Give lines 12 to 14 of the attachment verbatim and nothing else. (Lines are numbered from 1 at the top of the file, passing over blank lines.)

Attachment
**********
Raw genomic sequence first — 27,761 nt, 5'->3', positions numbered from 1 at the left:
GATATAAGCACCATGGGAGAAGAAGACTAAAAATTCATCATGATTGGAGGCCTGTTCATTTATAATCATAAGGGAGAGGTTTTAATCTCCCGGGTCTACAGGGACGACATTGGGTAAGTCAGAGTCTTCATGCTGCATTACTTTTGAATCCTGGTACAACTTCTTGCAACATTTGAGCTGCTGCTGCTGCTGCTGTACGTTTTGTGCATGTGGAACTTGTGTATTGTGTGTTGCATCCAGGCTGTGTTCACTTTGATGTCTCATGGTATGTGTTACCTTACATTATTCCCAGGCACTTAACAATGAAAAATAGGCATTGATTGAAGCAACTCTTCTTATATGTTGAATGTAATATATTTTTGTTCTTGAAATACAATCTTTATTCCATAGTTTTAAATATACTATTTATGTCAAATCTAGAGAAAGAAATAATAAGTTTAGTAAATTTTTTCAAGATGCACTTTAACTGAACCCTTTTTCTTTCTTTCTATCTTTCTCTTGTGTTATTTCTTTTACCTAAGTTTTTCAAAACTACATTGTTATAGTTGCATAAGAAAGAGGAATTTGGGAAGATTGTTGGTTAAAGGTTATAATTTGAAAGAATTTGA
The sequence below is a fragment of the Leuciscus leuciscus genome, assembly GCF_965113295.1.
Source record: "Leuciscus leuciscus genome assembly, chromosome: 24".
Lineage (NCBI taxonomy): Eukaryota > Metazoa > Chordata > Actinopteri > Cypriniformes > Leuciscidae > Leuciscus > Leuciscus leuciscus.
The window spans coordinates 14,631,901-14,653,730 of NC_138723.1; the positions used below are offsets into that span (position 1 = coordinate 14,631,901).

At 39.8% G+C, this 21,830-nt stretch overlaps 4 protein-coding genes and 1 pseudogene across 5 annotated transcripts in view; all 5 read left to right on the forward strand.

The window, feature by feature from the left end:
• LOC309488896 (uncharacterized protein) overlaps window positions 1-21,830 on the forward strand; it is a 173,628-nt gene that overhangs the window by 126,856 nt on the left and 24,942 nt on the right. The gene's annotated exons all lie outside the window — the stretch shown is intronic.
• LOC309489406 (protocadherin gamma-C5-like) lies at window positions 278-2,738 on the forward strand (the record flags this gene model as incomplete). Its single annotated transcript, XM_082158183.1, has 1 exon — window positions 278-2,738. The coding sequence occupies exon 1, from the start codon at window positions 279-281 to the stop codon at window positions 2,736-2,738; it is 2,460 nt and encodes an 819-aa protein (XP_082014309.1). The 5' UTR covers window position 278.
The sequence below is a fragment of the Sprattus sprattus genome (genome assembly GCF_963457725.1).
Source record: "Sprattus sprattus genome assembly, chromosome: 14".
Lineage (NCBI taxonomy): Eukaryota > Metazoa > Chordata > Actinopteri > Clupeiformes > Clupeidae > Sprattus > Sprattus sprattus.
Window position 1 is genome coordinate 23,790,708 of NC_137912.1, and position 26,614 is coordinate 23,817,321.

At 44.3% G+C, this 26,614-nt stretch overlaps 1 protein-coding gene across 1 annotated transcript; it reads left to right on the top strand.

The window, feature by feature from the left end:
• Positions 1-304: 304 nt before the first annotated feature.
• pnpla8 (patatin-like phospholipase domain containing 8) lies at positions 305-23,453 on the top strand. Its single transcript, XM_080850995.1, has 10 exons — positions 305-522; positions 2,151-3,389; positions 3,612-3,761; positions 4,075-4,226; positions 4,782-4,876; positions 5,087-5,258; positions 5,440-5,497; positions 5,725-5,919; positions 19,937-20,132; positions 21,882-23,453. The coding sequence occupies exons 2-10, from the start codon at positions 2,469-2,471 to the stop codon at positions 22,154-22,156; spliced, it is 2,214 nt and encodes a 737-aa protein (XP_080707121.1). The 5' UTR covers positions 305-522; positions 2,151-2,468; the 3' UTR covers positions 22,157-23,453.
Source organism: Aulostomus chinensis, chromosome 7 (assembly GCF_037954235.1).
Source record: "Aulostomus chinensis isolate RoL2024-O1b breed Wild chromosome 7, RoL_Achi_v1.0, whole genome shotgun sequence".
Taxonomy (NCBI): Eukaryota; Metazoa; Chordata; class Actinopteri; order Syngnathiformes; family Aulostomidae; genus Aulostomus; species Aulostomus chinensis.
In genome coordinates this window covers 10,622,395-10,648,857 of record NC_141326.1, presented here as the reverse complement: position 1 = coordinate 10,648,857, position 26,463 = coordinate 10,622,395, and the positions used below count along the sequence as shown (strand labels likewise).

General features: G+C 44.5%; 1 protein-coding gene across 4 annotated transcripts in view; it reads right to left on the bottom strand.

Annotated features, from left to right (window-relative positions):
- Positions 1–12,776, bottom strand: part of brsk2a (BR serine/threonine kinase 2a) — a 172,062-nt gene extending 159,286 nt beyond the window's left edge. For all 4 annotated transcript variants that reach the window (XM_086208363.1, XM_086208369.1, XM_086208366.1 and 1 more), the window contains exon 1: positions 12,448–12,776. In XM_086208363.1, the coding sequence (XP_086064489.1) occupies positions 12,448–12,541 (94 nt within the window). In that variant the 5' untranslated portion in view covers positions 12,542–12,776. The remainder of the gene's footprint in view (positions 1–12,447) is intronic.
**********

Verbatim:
Source record: "Sprattus sprattus genome assembly, chromosome: 14".
Lineage (NCBI taxonomy): Eukaryota > Metazoa > Chordata > Actinopteri > Clupeiformes > Clupeidae > Sprattus > Sprattus sprattus.
Window position 1 is genome coordinate 23,790,708 of NC_137912.1, and position 26,614 is coordinate 23,817,321.